Revolving loan funds are a key tool for business district revitalization. They can provide crucial gap financing, especially when the investment doesn’t meet the equity requirements of commercial financing or when a lower interest rate is needed to make the project work. Those conditions apply to a good percentage of start-up businesses and projects involving historic properties.
Many localities and economic development authorities have resources for offering revolving loan funds, originally funded through sources like the Community Development Block Grant (CDBG) program at DHCD or the Revolving Loan Fund Program at USDA Rural Development.
These grants allow communities and allied community-based nonprofits to make loans to businesses in the community at very low rates, with program staff acting as fund administrator and a volunteer board or team acting as the loan committee. Communities across the commonwealth have used revolving loan funds to support the development and growth of local businesses that are creating rural jobs, and they’ve learned lessons and best practices along the way.
In Floyd, Virginia, Community and Economic Development Director Lydeana Martin oversees the revolving loan fund, which began ten years ago with a $100,000 grant from USDA Rural Development. “We called it the “Floyd 5 & 10″ because we made loans of $5,000 or $10,000 for a term of 5 or 10 years,” says Martin. “We wanted it to feel approachable for a broad range of people, whether they were looking to provide services like childcare or start small scale construction or production firms.”
The County has indeed seen a wide array of businesses, ranging from technology to niche food production. Many businesses, such as restaurants, food trucks, retail shops, an independent pharmacy, and wellness companies, are geared for location in commercial districts such as the town of Floyd’s, which is clustered around the county’s sole stoplight/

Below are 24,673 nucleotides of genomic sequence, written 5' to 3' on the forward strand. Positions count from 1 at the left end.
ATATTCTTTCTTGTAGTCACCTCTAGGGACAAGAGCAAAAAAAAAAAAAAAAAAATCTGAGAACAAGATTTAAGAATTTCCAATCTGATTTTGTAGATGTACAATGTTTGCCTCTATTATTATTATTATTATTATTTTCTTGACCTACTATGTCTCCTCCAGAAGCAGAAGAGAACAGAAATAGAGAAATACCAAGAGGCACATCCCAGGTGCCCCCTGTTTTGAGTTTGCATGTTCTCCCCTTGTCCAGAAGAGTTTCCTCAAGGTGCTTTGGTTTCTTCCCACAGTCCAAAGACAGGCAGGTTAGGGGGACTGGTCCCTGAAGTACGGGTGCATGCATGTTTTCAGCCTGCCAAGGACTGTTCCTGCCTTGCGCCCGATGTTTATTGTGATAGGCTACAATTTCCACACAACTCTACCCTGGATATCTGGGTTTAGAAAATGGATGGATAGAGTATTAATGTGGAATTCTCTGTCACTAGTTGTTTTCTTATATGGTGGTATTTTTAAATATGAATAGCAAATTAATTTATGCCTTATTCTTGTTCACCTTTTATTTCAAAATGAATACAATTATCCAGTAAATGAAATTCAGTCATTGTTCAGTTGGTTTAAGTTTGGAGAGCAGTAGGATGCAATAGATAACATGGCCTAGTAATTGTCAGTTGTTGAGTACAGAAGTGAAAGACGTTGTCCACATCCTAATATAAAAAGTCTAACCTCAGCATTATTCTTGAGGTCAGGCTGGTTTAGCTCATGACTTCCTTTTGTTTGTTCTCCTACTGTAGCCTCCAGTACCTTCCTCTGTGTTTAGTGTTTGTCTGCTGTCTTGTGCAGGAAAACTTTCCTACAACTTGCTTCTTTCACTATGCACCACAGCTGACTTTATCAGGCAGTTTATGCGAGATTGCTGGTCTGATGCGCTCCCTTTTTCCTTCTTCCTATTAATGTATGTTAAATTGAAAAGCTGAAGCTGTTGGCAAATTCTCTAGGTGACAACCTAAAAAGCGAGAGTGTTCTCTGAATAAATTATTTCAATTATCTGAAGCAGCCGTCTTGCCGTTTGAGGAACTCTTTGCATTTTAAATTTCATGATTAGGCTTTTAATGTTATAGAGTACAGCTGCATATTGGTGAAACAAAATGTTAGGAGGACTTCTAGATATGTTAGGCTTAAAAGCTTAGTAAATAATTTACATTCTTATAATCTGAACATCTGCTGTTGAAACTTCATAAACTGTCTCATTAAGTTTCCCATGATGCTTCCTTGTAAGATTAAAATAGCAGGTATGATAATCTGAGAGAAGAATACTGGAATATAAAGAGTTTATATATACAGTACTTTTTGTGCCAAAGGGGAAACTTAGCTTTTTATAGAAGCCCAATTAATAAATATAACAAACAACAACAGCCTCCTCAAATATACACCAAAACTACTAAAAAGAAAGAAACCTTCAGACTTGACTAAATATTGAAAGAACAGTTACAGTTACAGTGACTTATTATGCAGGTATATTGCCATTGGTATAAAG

“We’ve loaned all $225,000 from Rural Development in 22 loans,” says Martin, “and we are now loaning the money that has cycled back in repaid loans.”
Martin hopes to join the Wytheville conversation. She has a number of lessons learned to share, and has some questions herself. For instance are communities doing their own loan closings and liens. “Getting to closing after everything else is approved is the most time consuming and frustrating aspect,” says Martin. “It often takes four to six weeks, and we’d like to shorten that.”
Other communities have questions as well. While many have access to funds, some struggle in deploying them efficiently and effectively. Virginia Community Capital, USDA Rural Development, and Virginia Department of Housing and Community Development hopes to create a forum for conversation and knowledge sharing around the tool.
“Implementing Revolving Loan Funds” is a half-day facilitated conversation taking place around the commonwealth over the coming year. Attendees will discuss successes and challenges in using revolving loan fund strategies in building the business community’s capacity. It’s recommended for communities running a loan program or just interested in exploring the idea.
Expect to hear best practices around earning trust from businesses, taking the long view, preparing for loan defaults, shaping a loan committee, scaling up for second-stage loans, tracking borrowers, and, of course, funding programs.
There will be three opportunities to attend. The first will take place on August 21, 2019 at the VHDA offices at 105 E. Main Street in Wytheville. In subsequent months, gatherings will take place in the Shenandoah Valley and on the eastern side of the state. While dates aren’t set, submit your contact information at the bottom of the page and you’ll be added to the list.
The panel and facilitated conversation will be followed by a networking lunch.
- Register for the Wytheville event.
- Download the flyer to share.
- Add the Facebook event to you calendar.
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